How Web-Based Training Supports the Training Management Process
Web-based training, also known as e-training, refers to a system of training where information is sent to the intended persons via the internet. With this respect, the recipient of the information must have a web-enabled device that can receive as well as display the training information. Consequently, instructor-facilitated web-based training serves as an essential tool in Training Management Process because of its ability to reach far distant soldiers and civilians participating in far located battlegrounds. With this regard, commanders leading troops headed to war in unknown areas can readily access information from civilians through the internet, after which they can ‘e-train’ the respective soldiers concerning essential tactics required. Moreover, army troops fighting in far distances, as well those training in far remote areas can also benefit from e-training by being equipped with internet-enabled devices that train them from a central point. Such, aids in the timely delivery of concepts and skills that in turn boost army competence (Mahoney-Norris & John 2012, 20-25) and (Army Training Network).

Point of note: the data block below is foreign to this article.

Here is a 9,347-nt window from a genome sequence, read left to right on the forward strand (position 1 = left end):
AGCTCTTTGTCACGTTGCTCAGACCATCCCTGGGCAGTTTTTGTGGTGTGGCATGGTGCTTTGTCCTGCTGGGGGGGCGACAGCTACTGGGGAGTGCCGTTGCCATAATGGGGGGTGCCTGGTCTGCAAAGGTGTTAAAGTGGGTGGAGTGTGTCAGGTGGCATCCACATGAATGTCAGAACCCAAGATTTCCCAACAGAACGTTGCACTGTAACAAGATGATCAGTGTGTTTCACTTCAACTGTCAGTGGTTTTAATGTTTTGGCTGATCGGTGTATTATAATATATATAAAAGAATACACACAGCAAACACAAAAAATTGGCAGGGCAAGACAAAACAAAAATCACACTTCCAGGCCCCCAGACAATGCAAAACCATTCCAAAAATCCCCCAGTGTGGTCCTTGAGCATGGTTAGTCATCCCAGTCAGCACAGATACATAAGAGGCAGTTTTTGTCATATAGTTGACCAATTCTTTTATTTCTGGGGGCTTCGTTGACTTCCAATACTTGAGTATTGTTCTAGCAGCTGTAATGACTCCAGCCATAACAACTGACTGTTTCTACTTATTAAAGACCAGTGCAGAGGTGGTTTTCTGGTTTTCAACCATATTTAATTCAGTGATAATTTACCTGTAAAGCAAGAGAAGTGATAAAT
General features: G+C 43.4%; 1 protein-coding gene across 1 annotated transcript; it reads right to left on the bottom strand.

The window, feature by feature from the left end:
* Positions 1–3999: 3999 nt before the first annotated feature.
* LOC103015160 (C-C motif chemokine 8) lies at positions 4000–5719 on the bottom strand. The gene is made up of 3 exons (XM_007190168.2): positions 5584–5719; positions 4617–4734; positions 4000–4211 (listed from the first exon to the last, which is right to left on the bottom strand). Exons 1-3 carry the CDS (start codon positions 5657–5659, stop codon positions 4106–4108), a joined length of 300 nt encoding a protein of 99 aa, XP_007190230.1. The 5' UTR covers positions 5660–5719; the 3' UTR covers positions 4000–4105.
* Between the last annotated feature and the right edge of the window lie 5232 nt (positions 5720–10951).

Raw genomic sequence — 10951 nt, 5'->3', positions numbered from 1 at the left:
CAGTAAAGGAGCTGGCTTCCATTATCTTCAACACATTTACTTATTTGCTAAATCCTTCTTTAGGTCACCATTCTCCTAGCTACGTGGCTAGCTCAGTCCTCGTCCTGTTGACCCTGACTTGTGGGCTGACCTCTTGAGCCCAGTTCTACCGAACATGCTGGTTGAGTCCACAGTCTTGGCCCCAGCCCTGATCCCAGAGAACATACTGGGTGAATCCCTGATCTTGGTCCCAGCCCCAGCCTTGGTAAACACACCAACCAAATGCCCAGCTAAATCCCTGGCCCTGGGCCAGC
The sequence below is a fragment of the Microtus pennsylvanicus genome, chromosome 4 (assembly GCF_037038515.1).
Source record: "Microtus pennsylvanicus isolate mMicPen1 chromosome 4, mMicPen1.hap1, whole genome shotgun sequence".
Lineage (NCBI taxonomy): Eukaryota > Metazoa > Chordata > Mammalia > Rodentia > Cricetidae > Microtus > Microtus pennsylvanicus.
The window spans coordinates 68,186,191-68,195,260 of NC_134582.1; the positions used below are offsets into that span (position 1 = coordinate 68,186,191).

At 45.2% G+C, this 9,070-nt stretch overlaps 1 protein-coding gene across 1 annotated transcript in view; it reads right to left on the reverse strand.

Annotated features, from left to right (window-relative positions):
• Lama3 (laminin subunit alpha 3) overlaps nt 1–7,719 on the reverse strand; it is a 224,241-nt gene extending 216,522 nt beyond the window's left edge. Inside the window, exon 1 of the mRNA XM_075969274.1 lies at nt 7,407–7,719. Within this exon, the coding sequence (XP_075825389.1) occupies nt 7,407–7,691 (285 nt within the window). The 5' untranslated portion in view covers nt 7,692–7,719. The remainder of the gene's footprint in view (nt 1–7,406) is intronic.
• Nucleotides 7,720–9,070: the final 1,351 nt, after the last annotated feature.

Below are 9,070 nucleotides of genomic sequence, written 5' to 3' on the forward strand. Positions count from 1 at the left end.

- ADRP 7-0 Training Units and Developing Leaders; August 2012
- Amazon Book Review. FM 3-21.10 The Infantry Rifle Company, July 2006, CreateSpace Independent Publishing Platform, 2012, pp. 34-41.
- Carvelli, Michael P. “Rehearsals: The Lost Art.” Engineer, vol. 43, no. 3, Sep-Dec2013, pp. 14-16.
- Doxford, David, and Tony Hill. “Land use for Military Training in the UK: The Current Situation, Likely Developments and Possible Alternatives.” Journal of Environmental Planning and Management, vol. 41, no. 3, 2012, pp. 279-297, ABI/INFORM Collection.
- Godinez, Eileen and Barry B. Leslie. “Army Civilian Leadership Development.” Adult Learning, vol. 26, no. 3, Aug. 2015, pp. 93-100.
- Mahoney-Norris, Kathleen A. and John Ackerman. “PME and Online Education in the Air Force.” JFQ: Joint Force Quarterly, no. 67, 2012 4th Quarter, pp. 20-25.
- Norman, Wade M. FM 6-0, Commander and Staff Organization and Operations, 2012, pp. 134-160.
- O’Brien, Rory P. and Michael H. Liscano. “A Decisive Action Training Environment for Lieutenants.” Army Sustainment, vol. 46, no. 1, Jan/Feb2014, pp. 54-59.
- Sanderson, Jeffrey R. and Scott J. Akerley. “FOCUSING TRAINING the Big Five for Leaders.” Military Review, vol. 87, no. 4, Jul/Aug2007, pp. 71-78.
- VanVactor, Jerry D. “Risk Mitigation through A Composite Risk Management Process: The U.S. Army Risk Assessment.” Organization Development Journal, vol. 25, no. 2, 2007, pp.